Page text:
Last updated on August 25th, 2020 at 09:36 am
The Carpe Diem poem whose seeds were sown by Horace, Catullus and Lucretius deliver the message of ‘seize the day’ which urges the readers to make the most of time while it lasts. “To His Coy Mistress” by Andrew Marvell is centered around this carpe diem theme as it deals with the conflict of beauty and sensual desire on one hand and the destructive force of time on the other.
“To His Coy Mistress” is a young lover’s persuasive appeal to his beloved to indulge in the harmless folly of sensual enjoyment. When the mistress does not give in to the lover’s advances owing to her esteemed concepts of feminine modesty, the impatient lover brings the running sands of time to his aid to manipulate the hesitant mistress into the act of love by putting in her the scare of the brevity of life through sound arguments that are erected on the grounds of the carpe diem theme.
The male speaker begins his address by deliberately exoticizing the rituals of courtship sanctified by Petrarch which are based on a plane of sentimental and spiritual love in order to show its inappropriateness in a world where time and space are determinate. He ironically creates imaginary infinite distance between himself and the beloved, dedicates the history of time to the loving integrity of his platonic love and attaches a comical time calendar to the traditional catalog of praise – “an age at least to every part” to shed light upon the absurdity of the beloved’s request for the observation of the time-consuming elaborations of courtship as she is unaware of the dangers of delay. He says that he would have willingly courted her in the most gracious way but cannot do so as time is a luxury they do not have.
The lover then yanks his beloved from the fancies of ever-lasting love and strands her in the “deserts of vast eternity” where no climatic productivity can be expected and the material beauty of the mistress loses all its allure. He shocks her into the morbid reality by giving her a panoptical view of the shortness of life – “But at my back I always hear Time’s winged chariot hurrying near”. This grimness is further heightened with frightening images of grave and worms trying the dead mistress’s “long preserved virginity”. The male speaker justifies his carpe diem argument by qualifying it with the Anacreontic theme associated with death being around the corner.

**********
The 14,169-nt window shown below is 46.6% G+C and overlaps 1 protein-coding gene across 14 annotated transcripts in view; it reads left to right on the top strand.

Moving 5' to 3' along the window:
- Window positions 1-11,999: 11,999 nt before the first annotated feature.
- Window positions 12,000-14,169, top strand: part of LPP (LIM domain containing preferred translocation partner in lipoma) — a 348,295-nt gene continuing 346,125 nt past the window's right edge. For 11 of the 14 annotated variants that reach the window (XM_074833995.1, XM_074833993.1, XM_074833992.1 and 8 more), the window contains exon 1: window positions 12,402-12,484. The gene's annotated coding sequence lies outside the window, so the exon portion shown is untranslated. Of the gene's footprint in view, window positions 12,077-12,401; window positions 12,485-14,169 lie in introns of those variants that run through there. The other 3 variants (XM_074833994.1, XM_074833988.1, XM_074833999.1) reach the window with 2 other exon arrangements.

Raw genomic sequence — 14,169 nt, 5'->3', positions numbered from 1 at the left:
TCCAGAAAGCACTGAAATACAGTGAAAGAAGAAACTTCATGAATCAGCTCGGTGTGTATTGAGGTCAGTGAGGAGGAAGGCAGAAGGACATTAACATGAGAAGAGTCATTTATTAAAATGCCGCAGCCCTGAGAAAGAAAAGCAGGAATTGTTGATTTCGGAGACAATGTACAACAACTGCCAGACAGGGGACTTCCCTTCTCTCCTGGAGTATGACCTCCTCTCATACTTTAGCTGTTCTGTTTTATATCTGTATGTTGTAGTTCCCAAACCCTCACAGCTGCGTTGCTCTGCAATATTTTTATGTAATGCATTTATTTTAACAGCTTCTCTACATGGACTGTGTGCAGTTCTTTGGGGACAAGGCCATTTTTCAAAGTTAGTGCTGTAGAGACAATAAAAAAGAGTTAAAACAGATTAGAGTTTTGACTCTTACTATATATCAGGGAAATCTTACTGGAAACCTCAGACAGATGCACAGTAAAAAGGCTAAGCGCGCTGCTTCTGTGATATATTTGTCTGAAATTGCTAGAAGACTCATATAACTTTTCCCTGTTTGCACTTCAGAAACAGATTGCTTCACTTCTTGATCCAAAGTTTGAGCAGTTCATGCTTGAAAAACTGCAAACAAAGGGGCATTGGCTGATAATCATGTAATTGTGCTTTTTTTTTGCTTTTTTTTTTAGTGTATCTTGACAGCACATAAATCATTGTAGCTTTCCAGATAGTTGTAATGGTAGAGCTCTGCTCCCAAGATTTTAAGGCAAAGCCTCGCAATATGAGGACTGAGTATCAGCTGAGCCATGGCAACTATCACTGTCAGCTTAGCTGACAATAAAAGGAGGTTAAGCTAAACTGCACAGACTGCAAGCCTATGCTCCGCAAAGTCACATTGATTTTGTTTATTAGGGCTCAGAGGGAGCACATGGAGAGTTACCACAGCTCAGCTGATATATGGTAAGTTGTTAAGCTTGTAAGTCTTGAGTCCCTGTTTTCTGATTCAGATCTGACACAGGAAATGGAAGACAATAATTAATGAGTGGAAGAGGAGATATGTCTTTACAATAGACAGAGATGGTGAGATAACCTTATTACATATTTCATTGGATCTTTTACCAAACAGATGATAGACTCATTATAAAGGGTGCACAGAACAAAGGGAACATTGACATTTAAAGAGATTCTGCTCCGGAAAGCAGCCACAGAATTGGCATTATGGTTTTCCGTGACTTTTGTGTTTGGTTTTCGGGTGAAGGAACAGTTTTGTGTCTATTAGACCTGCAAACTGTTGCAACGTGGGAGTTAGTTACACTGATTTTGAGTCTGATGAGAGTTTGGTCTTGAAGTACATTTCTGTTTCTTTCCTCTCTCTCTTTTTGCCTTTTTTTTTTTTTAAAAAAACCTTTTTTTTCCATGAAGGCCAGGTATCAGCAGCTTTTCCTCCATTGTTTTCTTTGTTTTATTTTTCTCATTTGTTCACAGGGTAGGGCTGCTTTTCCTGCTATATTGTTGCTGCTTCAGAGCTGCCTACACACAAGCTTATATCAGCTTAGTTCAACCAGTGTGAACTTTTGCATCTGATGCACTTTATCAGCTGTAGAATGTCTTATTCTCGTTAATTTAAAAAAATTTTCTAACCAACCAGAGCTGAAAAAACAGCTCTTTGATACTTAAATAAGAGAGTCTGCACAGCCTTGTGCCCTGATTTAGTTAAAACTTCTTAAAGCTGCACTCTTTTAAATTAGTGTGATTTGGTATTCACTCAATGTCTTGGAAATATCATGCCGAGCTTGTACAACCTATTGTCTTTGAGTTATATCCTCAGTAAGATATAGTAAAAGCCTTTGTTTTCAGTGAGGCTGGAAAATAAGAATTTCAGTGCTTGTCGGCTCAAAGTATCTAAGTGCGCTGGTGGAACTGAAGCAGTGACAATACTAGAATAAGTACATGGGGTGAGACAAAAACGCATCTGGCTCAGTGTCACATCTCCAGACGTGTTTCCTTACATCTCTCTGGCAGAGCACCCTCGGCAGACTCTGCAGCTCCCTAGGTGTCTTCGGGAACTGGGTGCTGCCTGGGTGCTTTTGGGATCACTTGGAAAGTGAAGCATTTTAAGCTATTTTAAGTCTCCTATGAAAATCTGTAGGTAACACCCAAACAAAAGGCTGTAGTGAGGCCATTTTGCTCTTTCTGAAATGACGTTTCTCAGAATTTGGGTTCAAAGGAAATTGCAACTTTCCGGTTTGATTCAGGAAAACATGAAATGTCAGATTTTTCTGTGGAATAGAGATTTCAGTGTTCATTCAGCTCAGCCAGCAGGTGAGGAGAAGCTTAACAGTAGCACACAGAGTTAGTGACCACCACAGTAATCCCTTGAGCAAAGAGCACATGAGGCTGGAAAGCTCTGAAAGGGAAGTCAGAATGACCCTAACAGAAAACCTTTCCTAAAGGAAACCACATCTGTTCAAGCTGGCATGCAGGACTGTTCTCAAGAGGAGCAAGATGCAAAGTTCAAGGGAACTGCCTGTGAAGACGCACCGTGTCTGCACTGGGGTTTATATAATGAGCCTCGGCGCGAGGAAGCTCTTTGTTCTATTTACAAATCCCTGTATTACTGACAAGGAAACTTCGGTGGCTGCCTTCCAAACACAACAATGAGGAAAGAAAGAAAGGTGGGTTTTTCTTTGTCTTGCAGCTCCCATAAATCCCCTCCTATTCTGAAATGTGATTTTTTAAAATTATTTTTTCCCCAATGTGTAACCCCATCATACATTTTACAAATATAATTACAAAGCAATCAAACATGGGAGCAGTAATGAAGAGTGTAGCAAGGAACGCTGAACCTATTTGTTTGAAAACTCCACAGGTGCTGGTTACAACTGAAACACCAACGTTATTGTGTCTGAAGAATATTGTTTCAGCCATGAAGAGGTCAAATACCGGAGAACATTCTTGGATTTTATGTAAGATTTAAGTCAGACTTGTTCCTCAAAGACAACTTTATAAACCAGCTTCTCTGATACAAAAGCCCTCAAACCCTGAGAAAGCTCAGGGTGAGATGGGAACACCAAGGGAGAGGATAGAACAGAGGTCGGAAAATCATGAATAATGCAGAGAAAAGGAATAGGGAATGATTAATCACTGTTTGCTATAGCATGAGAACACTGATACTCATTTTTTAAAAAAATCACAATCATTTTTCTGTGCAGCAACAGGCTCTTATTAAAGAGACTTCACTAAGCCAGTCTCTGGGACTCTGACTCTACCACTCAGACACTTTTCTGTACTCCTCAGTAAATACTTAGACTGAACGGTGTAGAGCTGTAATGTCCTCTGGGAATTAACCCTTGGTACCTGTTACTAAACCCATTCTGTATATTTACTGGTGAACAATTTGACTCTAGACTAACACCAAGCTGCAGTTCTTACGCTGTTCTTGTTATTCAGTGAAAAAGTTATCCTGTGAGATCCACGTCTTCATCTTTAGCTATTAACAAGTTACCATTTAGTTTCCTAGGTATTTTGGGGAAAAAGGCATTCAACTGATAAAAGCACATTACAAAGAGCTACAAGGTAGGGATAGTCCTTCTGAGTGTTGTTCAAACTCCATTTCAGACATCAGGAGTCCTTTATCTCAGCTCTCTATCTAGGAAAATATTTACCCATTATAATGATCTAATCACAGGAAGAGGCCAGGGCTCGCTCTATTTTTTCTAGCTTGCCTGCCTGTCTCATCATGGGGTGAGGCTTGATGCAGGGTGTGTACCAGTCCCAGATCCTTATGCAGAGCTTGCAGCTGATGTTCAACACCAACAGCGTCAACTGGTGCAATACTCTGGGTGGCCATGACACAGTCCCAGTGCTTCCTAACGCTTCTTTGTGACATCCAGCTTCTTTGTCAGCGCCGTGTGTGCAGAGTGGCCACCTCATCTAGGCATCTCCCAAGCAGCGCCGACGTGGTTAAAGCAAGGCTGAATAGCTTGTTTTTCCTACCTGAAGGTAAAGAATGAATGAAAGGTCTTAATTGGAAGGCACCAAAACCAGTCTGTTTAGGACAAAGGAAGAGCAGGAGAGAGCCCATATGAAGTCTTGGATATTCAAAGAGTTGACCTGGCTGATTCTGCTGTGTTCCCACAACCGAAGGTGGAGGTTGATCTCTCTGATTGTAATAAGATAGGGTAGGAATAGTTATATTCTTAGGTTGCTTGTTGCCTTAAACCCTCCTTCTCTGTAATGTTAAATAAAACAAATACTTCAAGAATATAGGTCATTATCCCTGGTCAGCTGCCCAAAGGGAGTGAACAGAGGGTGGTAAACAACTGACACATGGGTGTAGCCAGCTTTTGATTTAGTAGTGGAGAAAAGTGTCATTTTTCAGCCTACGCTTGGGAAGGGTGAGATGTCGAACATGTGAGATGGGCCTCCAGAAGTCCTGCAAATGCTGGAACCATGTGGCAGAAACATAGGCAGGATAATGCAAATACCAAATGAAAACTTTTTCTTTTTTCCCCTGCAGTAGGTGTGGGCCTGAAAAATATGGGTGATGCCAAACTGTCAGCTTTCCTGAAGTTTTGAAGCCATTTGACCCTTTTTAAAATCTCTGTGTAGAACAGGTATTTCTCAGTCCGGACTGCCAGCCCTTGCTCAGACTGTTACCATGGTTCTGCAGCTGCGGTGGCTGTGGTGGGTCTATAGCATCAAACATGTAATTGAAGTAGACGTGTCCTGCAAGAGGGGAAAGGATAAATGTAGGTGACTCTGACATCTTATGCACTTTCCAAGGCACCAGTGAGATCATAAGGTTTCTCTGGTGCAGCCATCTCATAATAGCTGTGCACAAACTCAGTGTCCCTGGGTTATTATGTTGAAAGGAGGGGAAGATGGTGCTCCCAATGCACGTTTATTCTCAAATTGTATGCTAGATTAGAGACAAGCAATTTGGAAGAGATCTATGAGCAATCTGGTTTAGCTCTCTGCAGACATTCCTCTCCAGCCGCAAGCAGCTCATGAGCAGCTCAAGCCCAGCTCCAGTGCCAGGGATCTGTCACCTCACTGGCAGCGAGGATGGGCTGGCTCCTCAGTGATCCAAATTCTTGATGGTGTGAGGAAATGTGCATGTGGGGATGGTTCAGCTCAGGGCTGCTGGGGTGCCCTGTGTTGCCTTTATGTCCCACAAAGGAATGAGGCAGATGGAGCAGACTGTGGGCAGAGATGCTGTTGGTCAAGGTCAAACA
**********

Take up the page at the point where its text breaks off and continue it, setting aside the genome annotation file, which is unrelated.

In the end the lover provides a plausible remedy against Time’s victimization by establishing that the only way to overcome the ravages of devouring time is by shunning Puritanical abstinence and living life to the fullest while youthful vigor had not abandoned the lovers. In a metaphysical conceit he proposes his beloved to roll all their youth, beauty and strength into a “cannon ball” which is strong enough to break through the “iron gates of life”. The lover convinces his beloved that this sensual participation in an amorous act of love making will translate their carnality into a victory over Time because its fierce intensity will put Time to shame and will help them squeeze most productivity out of it.
Thus we see that “To His Coy Mistress” is a startling piece of carpe diem poetry which deals with the issue of speeding, ravaging Time. The poet has used the scare of Time – the devourer as a weapon here to intensify the pleasures of mortal life. Marvell proves that humans can deal with the corroding influence of time on human life by an expanse of the intensity of their act of love which is also the act of life.
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